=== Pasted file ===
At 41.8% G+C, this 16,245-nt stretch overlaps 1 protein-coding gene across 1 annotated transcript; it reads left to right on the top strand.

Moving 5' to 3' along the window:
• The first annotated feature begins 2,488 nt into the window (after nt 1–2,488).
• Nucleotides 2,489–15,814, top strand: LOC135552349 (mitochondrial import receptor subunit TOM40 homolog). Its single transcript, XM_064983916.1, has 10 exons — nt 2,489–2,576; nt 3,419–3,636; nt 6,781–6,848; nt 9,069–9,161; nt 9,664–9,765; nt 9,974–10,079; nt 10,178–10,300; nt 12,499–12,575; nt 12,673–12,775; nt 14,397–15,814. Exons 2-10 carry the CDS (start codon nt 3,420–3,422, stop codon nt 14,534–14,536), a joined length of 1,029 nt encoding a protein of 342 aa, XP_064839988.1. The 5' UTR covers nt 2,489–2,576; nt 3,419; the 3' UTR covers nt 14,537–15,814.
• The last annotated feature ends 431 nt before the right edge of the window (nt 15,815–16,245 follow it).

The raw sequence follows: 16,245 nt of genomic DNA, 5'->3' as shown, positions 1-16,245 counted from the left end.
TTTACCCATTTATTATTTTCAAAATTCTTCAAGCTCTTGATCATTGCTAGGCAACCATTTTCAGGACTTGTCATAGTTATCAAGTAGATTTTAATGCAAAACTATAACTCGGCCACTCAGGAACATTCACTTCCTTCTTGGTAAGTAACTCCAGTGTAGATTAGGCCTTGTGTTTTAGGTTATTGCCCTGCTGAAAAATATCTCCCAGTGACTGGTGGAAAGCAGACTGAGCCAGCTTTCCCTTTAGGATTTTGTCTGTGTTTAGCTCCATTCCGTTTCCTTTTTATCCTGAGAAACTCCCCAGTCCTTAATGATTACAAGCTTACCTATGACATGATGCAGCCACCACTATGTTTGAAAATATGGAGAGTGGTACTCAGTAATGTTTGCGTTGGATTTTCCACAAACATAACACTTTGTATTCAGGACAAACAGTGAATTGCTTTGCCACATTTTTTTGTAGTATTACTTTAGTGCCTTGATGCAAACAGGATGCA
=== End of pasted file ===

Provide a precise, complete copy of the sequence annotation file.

At 41.8% G+C, this 16,245-nt stretch overlaps 1 protein-coding gene across 1 annotated transcript; it reads left to right on the top strand.

Moving 5' to 3' along the window:
• The first annotated feature begins 2,488 nt into the window (after nt 1–2,488).
• Nucleotides 2,489–15,814, top strand: LOC135552349 (mitochondrial import receptor subunit TOM40 homolog). Its single transcript, XM_064983916.1, has 10 exons — nt 2,489–2,576; nt 3,419–3,636; nt 6,781–6,848; nt 9,069–9,161; nt 9,664–9,765; nt 9,974–10,079; nt 10,178–10,300; nt 12,499–12,575; nt 12,673–12,775; nt 14,397–15,814. Exons 2-10 carry the CDS (start codon nt 3,420–3,422, stop codon nt 14,534–14,536), a joined length of 1,029 nt encoding a protein of 342 aa, XP_064839988.1. The 5' UTR covers nt 2,489–2,576; nt 3,419; the 3' UTR covers nt 14,537–15,814.
• The last annotated feature ends 431 nt before the right edge of the window (nt 15,815–16,245 follow it).

The raw sequence follows: 16,245 nt of genomic DNA, 5'->3' as shown, positions 1-16,245 counted from the left end.
TTTACCCATTTATTATTTTCAAAATTCTTCAAGCTCTTGATCATTGCTAGGCAACCATTTTCAGGACTTGTCATAGTTATCAAGTAGATTTTAATGCAAAACTATAACTCGGCCACTCAGGAACATTCACTTCCTTCTTGGTAAGTAACTCCAGTGTAGATTAGGCCTTGTGTTTTAGGTTATTGCCCTGCTGAAAAATATCTCCCAGTGACTGGTGGAAAGCAGACTGAGCCAGCTTTCCCTTTAGGATTTTGTCTGTGTTTAGCTCCATTCCGTTTCCTTTTTATCCTGAGAAACTCCCCAGTCCTTAATGATTACAAGCTTACCTATGACATGATGCAGCCACCACTATGTTTGAAAATATGGAGAGTGGTACTCAGTAATGTTTGCGTTGGATTTTCCACAAACATAACACTTTGTATTCAGGACAAACAGTGAATTGCTTTGCCACATTTTTTTGTAGTATTACTTTAGTGCCTTGATGCAAACAGGATGCA